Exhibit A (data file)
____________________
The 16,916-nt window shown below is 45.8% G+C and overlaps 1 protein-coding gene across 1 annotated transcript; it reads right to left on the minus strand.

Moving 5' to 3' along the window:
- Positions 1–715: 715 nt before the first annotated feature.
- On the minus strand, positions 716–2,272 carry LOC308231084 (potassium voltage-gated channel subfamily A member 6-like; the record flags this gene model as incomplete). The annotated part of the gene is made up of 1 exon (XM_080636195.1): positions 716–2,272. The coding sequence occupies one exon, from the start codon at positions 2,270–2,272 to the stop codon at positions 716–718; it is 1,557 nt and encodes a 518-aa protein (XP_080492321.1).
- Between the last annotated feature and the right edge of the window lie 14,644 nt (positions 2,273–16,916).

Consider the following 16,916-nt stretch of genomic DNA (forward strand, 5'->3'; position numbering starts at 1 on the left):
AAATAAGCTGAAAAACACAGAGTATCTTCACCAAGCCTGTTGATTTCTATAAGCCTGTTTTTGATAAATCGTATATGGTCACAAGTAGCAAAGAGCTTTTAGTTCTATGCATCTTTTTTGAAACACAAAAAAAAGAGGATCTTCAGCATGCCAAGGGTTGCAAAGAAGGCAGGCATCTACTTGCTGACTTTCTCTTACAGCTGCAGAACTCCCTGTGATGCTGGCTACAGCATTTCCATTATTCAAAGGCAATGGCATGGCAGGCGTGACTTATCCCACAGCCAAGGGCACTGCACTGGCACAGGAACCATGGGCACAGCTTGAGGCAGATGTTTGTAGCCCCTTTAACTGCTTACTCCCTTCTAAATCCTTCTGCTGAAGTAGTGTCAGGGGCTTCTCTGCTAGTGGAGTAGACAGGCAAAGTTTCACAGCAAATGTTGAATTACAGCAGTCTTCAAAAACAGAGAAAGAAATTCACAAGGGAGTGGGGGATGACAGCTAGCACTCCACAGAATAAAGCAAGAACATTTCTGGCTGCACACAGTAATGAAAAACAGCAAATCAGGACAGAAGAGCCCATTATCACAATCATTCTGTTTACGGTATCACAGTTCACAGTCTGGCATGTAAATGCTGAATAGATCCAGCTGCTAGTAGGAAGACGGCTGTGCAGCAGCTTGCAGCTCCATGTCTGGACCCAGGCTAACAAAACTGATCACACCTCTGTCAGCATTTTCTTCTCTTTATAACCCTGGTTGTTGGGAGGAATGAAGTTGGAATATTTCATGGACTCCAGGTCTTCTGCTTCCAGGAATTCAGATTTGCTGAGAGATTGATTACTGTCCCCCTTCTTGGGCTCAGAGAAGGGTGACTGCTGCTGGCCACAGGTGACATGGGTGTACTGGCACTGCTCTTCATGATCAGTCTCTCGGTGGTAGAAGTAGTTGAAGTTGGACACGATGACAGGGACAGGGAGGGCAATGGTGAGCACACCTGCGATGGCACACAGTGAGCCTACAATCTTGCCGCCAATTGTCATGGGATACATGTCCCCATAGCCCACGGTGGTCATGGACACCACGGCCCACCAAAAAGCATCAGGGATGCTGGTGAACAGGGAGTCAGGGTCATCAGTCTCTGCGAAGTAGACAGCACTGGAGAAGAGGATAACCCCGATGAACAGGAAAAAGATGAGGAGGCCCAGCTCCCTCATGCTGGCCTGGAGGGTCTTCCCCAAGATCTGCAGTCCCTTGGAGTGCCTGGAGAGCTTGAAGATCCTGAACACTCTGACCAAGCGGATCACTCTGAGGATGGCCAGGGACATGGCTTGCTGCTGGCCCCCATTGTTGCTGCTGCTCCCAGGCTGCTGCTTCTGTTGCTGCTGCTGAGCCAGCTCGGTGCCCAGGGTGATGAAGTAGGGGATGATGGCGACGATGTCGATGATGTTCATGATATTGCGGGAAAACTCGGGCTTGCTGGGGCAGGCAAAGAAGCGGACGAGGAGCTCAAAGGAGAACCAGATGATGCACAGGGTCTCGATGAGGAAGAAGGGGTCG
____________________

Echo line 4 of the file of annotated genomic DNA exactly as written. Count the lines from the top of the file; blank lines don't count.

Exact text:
- On the minus strand, positions 716–2,272 carry LOC308231084 (potassium voltage-gated channel subfamily A member 6-like; the record flags this gene model as incomplete). The annotated part of the gene is made up of 1 exon (XM_080636195.1): positions 716–2,272. The coding sequence occupies one exon, from the start codon at positions 2,270–2,272 to the stop codon at positions 716–718; it is 1,557 nt and encodes a 518-aa protein (XP_080492321.1).